By Kenneth Parker
Even though it’s summer and family vacation time, not everyone is away and there’s a lot of business taking place locally, in Tallahassee and in Washington that is having an impact on agriculture – some good and some not so good. Our state legislature’s special session is over and Farm Bureau considers it to have been a “memorable” one. Following a regular legislative session that has been termed the least progressive in two decades, Florida’s farmers and ranchers have plenty to celebrate at the end of the special session – tax relief, research and education funding and funding for essential water and environmental projects.
More information on the results of that special session from agriculture’s perspective is available at www.floridafarmbureau.org. While the news is mostly good for our industry, there are some troubling items, among them the Governor’s veto of continued funding for the UF/IFAS program focusing on the control of invasive plants and insects at the Indian River Research and Education Center in Fort Pierce. That quarantine facility is a highly secure lab where scientists conduct research on biological controls for invasive species.
In the Field has recently published an article about Dr. Kevin Folta, a UF/IFAS horticultural sciences professor, and his efforts to bring sound scientific information about genetically modified organisms (GMOs) to the forefront. He and two of his graduate students just returned from Washington, D.C. where they participated in a U.S. House Science Committee hearing where one of the topics was GMOs. We applaud their efforts to help close the significant gap between scientific facts and public perception.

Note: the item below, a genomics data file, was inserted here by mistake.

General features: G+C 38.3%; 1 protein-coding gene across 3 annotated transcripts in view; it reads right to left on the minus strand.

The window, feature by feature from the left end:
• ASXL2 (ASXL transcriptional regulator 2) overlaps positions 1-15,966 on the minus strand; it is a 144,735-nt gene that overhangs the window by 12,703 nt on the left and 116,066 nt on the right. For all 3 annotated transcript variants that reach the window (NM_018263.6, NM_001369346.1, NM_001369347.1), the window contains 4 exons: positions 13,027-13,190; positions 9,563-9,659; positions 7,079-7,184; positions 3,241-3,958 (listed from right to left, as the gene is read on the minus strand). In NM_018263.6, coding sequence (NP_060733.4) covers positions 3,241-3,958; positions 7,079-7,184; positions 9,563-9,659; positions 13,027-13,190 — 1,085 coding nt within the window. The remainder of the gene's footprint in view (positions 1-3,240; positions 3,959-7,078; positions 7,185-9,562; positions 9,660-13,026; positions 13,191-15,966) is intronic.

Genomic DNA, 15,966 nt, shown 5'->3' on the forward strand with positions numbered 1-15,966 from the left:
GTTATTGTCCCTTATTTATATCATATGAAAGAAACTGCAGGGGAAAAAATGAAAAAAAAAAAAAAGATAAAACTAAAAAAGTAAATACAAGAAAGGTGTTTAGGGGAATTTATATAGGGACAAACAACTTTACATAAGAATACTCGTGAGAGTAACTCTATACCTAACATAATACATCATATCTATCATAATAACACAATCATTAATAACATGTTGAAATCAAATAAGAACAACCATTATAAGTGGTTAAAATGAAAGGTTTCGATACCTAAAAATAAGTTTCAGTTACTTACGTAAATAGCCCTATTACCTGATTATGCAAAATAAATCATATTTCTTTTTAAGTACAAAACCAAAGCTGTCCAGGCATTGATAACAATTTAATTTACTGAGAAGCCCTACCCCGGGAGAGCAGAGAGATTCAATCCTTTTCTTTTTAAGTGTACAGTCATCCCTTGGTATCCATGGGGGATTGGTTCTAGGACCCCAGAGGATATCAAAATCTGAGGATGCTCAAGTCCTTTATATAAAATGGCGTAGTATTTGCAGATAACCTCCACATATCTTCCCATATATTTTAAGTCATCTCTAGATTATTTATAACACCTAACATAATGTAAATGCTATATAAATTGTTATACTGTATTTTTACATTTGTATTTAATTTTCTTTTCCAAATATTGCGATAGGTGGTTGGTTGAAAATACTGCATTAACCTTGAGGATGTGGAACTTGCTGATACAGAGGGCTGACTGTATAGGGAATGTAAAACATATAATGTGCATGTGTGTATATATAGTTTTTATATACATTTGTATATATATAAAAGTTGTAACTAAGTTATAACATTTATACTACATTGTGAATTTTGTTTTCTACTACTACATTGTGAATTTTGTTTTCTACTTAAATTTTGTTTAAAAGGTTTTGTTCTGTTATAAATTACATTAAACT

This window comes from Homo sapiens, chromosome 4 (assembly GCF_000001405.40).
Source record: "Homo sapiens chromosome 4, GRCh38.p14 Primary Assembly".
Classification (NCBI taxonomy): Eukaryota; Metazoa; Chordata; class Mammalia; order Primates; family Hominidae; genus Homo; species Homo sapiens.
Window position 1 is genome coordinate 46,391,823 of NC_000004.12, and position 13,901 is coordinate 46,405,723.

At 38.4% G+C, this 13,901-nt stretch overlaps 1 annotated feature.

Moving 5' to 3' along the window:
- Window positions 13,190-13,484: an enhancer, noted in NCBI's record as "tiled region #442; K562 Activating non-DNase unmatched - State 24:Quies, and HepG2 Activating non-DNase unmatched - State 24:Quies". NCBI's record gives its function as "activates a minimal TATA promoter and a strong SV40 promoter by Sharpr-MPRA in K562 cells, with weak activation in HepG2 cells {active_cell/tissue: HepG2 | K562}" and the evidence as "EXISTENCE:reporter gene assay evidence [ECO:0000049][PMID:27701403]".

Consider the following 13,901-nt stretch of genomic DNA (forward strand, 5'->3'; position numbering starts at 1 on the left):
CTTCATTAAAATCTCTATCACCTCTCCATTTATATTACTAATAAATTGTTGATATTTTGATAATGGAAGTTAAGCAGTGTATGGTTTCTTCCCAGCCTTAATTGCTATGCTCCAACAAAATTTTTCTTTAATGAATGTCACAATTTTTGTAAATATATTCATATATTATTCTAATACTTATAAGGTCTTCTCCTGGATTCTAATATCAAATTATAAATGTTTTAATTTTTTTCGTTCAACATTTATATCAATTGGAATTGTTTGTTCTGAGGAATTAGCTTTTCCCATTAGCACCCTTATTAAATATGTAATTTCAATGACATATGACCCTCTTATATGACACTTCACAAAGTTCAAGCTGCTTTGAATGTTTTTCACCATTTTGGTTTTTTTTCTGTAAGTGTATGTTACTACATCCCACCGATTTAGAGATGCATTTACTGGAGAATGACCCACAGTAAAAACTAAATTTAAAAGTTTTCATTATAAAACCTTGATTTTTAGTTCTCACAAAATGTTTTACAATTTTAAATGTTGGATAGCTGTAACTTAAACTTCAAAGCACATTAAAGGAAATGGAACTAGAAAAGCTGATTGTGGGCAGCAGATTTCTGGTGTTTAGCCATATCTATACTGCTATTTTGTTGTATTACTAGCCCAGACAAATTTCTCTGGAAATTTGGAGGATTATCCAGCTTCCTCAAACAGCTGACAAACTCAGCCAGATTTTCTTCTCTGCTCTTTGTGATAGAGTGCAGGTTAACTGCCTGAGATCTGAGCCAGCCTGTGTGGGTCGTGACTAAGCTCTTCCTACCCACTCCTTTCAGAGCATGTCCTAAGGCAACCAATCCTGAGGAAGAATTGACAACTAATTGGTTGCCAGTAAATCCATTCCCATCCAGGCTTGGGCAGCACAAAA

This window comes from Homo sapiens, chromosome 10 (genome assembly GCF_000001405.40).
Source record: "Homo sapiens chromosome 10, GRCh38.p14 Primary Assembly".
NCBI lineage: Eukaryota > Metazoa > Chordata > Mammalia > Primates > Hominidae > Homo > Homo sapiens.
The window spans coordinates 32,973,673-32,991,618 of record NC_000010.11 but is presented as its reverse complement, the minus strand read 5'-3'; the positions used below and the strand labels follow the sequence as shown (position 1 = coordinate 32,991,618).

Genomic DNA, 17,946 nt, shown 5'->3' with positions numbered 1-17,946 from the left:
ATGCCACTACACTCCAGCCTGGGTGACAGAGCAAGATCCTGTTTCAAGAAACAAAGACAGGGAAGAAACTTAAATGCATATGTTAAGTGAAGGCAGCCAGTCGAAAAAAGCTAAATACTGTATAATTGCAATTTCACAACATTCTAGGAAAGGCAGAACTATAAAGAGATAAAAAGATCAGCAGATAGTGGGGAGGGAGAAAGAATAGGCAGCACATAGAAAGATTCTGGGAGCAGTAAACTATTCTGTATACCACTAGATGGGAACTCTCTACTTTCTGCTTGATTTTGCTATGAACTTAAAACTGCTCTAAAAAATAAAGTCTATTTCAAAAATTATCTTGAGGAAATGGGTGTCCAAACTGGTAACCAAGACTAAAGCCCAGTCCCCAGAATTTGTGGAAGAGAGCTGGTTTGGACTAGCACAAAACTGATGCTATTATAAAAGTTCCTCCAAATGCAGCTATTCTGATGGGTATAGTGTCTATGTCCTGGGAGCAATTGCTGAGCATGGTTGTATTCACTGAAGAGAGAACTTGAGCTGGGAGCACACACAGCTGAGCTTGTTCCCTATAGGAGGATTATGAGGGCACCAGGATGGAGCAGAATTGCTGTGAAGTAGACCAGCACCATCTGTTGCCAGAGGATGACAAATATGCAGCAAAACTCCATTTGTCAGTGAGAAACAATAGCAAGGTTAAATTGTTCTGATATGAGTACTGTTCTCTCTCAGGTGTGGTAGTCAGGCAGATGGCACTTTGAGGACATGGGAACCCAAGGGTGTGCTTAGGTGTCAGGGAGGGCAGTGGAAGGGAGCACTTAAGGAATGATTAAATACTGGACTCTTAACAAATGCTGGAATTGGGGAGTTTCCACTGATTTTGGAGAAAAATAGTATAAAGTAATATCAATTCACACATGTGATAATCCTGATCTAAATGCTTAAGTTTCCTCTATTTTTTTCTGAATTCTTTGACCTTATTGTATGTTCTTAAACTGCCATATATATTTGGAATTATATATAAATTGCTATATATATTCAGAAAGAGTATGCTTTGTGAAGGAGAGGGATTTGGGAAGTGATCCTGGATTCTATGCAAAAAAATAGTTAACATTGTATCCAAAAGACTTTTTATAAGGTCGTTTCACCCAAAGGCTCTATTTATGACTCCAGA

Also in Washington, the U.S. Environmental Protection Agency released its new “clean water” rule last month. Unfortunately, EPA did not listen to the majority of state and local governments, businesses and groups representing almost every part of the American economy, including farmers and ranchers to go back to the drawing board and craft a rule that won’t cripple agriculture. American Farm Bureau is helping lead the charge to have Congress step in and check what has been termed EPA’s “blatant overreach” with this new rule.
Please read the article in this issue about Michelle Grimmer who with her husband Kenny and their young adult children, Chad and Chrissy, operate a cow/calf operation in our area. Michelle is a hard-working, volunteer voice of agriculture – particularly interested in helping tell the story about beef. She was recently selected Outstanding CattleWoman of the Year by the Florida Cattlemen’s Association for her untiring efforts over the years.
There is also a story in this edition about a small expenditure we would like County Administrator Mike Merrill to add to the upcoming budget. That’s $28,000 to help fund a Small Farms Extension Agent. If after reading the article, you would like to see that happen, let your county commissioner and Mr. Merrill know. It would be very helpful to have that agent working with our small farmers once again.
Lastly, if you are not a member of Farm Bureau, I ask that you consider membership for your family. The modest fee associated with family membership in Farm Bureau is a great deal and your active involvement will be beneficial to both your family and our industry. If your family is already part of our Farm Bureau family, please consider suggesting membership to your friends. To learn more, please call 813/685-9121 for more information.
Kenneth Parker – President